Walk Softly and Carry a Big Pick

Trip Planner: Coleman Glacier
By Francis P. Zera
  |  Gorp.com
Page 5 of 5   |  

If you're interested in putting your glacier skills and tools to good use, take in the incredible views from Coleman Glacier on Mount Baker.

Getting There
From Seattle, take Interstate 5 north about 90 miles to Bellingham. From Vancouver, British Columbia, head south on Interstate 5 for about 60 miles. Driving time is a little more than two and a half hours from Seattle, and two hours from Vancouver.

From either north or south, take exit 255, the Mount Baker/Highway 542 exit. Follow this lovely rural road east for 31 miles to the small town of Glacier.

The trailhead is an eight-mile drive up twisting, one-lane Glacier Creek Road (Forest Service Road 39). That road is on the right, about one mile out of town and just after the Mount Baker ranger station, where you can buy the necessary trailhead parking permit ($3 per day).

Coleman Glacier can be accessed by Forest Service Trail 677 to Heliotrope Ridge. The trail splits at the ridge, providing a jumping-off point for climbers making a summit attempt. It's a relatively easy two-mile hike to the ridge. The trailhead is at 3,700 feet, and the ridge's highest point is 6,000 feet. The glacier's terminal moraine is at about 5,500 feet.

The trail is picturesque, with the only difficult spots being several streams fed by glacier runoff that tend to increase in size over the course of the day as the sun melts the ice. What you remembered as a mere trickle in the morning can develop into a raging, slippery torrent by 3 p.m. Bring ski poles or a walking staff, even for a day hike.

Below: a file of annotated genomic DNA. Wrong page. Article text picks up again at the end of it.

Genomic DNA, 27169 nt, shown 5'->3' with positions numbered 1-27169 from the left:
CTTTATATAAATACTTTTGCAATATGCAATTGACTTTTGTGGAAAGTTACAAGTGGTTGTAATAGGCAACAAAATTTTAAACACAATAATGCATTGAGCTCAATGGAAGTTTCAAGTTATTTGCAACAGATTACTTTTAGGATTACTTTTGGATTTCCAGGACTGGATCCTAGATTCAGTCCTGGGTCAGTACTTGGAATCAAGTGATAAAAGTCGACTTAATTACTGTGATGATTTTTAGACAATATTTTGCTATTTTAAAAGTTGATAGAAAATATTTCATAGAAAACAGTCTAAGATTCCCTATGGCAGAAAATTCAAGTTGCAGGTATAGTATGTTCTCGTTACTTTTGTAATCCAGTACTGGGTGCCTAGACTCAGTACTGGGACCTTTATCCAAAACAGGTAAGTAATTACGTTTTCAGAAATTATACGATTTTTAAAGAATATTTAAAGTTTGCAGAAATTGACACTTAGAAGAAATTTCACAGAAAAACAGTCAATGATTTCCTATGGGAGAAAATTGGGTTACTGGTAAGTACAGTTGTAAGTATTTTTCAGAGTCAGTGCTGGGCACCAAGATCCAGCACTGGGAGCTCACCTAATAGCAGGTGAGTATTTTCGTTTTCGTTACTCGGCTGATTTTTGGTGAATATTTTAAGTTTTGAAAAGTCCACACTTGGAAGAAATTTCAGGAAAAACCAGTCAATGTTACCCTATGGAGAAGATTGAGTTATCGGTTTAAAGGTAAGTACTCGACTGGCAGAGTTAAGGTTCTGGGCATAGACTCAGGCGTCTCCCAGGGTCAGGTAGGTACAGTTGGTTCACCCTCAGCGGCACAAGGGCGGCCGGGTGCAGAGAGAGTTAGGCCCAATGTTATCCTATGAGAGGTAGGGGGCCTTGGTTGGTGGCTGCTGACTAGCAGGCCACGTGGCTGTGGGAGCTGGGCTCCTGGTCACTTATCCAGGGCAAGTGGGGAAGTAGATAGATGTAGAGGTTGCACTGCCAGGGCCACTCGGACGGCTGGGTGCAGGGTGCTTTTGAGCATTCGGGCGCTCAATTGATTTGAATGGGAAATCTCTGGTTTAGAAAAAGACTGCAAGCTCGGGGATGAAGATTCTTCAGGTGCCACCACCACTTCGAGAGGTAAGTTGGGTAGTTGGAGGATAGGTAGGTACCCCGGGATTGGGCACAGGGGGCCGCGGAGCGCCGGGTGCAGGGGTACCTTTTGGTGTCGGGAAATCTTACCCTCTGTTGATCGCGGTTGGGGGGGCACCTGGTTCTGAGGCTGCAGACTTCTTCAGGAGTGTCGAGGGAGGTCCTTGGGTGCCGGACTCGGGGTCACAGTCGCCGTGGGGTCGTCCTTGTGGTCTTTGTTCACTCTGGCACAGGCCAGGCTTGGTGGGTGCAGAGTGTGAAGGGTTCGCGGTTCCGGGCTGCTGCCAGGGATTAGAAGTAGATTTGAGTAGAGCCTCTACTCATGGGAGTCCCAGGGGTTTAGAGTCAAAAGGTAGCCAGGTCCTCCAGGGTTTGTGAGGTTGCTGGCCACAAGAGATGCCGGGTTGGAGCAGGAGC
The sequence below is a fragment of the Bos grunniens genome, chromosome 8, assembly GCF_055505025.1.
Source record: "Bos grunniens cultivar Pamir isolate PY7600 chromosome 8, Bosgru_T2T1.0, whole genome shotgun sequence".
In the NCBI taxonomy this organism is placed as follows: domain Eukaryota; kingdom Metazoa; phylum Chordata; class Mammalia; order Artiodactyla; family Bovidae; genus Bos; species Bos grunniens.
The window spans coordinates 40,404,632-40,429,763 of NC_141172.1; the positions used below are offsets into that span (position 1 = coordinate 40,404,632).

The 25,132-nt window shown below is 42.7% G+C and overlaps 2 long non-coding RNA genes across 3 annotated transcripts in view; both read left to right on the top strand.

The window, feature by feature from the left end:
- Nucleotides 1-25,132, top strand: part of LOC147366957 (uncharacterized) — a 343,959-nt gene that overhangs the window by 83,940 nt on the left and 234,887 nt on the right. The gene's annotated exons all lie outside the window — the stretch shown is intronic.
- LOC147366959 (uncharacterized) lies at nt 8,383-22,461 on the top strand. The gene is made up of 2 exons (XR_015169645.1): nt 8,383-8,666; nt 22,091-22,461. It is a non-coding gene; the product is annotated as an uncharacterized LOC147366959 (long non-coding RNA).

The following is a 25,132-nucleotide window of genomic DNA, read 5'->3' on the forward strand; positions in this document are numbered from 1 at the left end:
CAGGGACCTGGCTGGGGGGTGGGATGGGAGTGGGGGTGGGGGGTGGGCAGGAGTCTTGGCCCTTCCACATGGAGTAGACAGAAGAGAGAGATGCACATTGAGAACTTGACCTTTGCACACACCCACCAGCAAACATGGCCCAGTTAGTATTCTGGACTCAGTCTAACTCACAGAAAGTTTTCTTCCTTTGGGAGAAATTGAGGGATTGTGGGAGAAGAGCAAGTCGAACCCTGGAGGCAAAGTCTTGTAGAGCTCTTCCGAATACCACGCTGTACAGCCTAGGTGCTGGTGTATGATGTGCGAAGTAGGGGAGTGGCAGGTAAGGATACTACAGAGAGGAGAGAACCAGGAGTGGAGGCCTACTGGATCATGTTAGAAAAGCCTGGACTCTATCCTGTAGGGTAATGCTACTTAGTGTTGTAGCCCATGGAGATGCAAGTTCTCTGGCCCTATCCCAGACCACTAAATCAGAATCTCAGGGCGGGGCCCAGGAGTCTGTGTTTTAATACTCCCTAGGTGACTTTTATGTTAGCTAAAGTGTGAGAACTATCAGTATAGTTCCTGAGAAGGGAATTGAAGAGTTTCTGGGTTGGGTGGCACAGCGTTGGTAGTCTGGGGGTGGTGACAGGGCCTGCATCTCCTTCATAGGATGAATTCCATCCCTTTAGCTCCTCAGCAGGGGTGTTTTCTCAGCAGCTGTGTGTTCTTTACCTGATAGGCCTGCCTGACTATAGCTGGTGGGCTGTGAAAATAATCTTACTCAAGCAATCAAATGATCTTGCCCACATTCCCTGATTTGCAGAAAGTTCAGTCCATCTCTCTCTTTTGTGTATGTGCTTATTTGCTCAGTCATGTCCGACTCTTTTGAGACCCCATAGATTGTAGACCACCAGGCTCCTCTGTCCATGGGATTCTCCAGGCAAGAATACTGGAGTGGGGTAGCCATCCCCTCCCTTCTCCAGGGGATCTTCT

The best time to hike to the glacier is in late summer and early autumn, after the often considerable winter snow has melted, but before the Northwest's notoriously wet winter weather arrives. Last winter, Mount Baker received a world record 100-plus feet of snow, and many trails weren't open until mid-July. So, check with a local information source before you go, and be sure to pick up a trail map before you leave. The town of Glacier is noticeably light on amenities, although the gas station has a respectable selection of hot foods available.

The National Park Service does not require access permits for small groups. Parking permits can be purchased at the ranger station. A vending machine dispenses passes if you're there before the ranger station opens.

For More Information
The Mount Baker/Snoqualmie National Forest's Glacier Ranger Station information line is (206) 599-2714, and more information can be obtained via the National Park Service's Web site, www.nps.gov/noca/ch2.htm.

According to that site, much of the western side of Mount Baker is designated as a wilderness area. As such, it offers little in the way of improvements or amenities. No motorized or mechanical devices are allowed, and fires are, for the most part, prohibited. So go prepared.

Published: 28 Apr 2002 | Last Updated: 15 Sep 2010
Details mentioned in this article were accurate at the time of publication


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